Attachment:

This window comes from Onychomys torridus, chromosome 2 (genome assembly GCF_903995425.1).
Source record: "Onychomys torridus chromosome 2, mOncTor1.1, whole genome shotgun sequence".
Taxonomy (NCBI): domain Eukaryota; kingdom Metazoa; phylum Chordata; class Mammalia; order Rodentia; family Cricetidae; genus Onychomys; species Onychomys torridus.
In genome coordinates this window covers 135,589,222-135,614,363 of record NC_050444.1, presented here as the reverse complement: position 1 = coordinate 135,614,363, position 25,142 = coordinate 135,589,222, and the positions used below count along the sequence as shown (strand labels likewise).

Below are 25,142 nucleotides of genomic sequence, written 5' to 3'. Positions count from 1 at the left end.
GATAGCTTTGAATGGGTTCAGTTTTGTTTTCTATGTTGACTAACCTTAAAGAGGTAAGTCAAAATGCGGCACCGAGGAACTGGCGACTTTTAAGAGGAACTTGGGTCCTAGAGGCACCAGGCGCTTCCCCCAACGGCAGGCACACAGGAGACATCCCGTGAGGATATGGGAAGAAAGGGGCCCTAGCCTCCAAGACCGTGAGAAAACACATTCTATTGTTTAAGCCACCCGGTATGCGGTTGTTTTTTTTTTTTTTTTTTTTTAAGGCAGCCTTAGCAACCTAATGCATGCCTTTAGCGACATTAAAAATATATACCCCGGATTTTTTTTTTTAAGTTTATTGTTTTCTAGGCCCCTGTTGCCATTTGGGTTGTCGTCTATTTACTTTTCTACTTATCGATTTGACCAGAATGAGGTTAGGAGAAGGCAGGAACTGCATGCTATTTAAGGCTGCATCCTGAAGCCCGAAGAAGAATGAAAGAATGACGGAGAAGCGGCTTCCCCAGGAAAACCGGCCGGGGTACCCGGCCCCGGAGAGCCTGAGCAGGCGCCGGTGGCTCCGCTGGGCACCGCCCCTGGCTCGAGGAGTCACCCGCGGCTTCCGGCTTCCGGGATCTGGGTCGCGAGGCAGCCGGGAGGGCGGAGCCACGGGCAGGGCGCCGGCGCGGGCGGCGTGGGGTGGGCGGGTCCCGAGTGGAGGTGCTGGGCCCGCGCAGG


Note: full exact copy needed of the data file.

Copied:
This window comes from Onychomys torridus, chromosome 2 (genome assembly GCF_903995425.1).
Source record: "Onychomys torridus chromosome 2, mOncTor1.1, whole genome shotgun sequence".
Taxonomy (NCBI): domain Eukaryota; kingdom Metazoa; phylum Chordata; class Mammalia; order Rodentia; family Cricetidae; genus Onychomys; species Onychomys torridus.
In genome coordinates this window covers 135,589,222-135,614,363 of record NC_050444.1, presented here as the reverse complement: position 1 = coordinate 135,614,363, position 25,142 = coordinate 135,589,222, and the positions used below count along the sequence as shown (strand labels likewise).

Below are 25,142 nucleotides of genomic sequence, written 5' to 3'. Positions count from 1 at the left end.
GATAGCTTTGAATGGGTTCAGTTTTGTTTTCTATGTTGACTAACCTTAAAGAGGTAAGTCAAAATGCGGCACCGAGGAACTGGCGACTTTTAAGAGGAACTTGGGTCCTAGAGGCACCAGGCGCTTCCCCCAACGGCAGGCACACAGGAGACATCCCGTGAGGATATGGGAAGAAAGGGGCCCTAGCCTCCAAGACCGTGAGAAAACACATTCTATTGTTTAAGCCACCCGGTATGCGGTTGTTTTTTTTTTTTTTTTTTTTTAAGGCAGCCTTAGCAACCTAATGCATGCCTTTAGCGACATTAAAAATATATACCCCGGATTTTTTTTTTTAAGTTTATTGTTTTCTAGGCCCCTGTTGCCATTTGGGTTGTCGTCTATTTACTTTTCTACTTATCGATTTGACCAGAATGAGGTTAGGAGAAGGCAGGAACTGCATGCTATTTAAGGCTGCATCCTGAAGCCCGAAGAAGAATGAAAGAATGACGGAGAAGCGGCTTCCCCAGGAAAACCGGCCGGGGTACCCGGCCCCGGAGAGCCTGAGCAGGCGCCGGTGGCTCCGCTGGGCACCGCCCCTGGCTCGAGGAGTCACCCGCGGCTTCCGGCTTCCGGGATCTGGGTCGCGAGGCAGCCGGGAGGGCGGAGCCACGGGCAGGGCGCCGGCGCGGGCGGCGTGGGGTGGGCGGGTCCCGAGTGGAGGTGCTGGGCCCGCGCAGG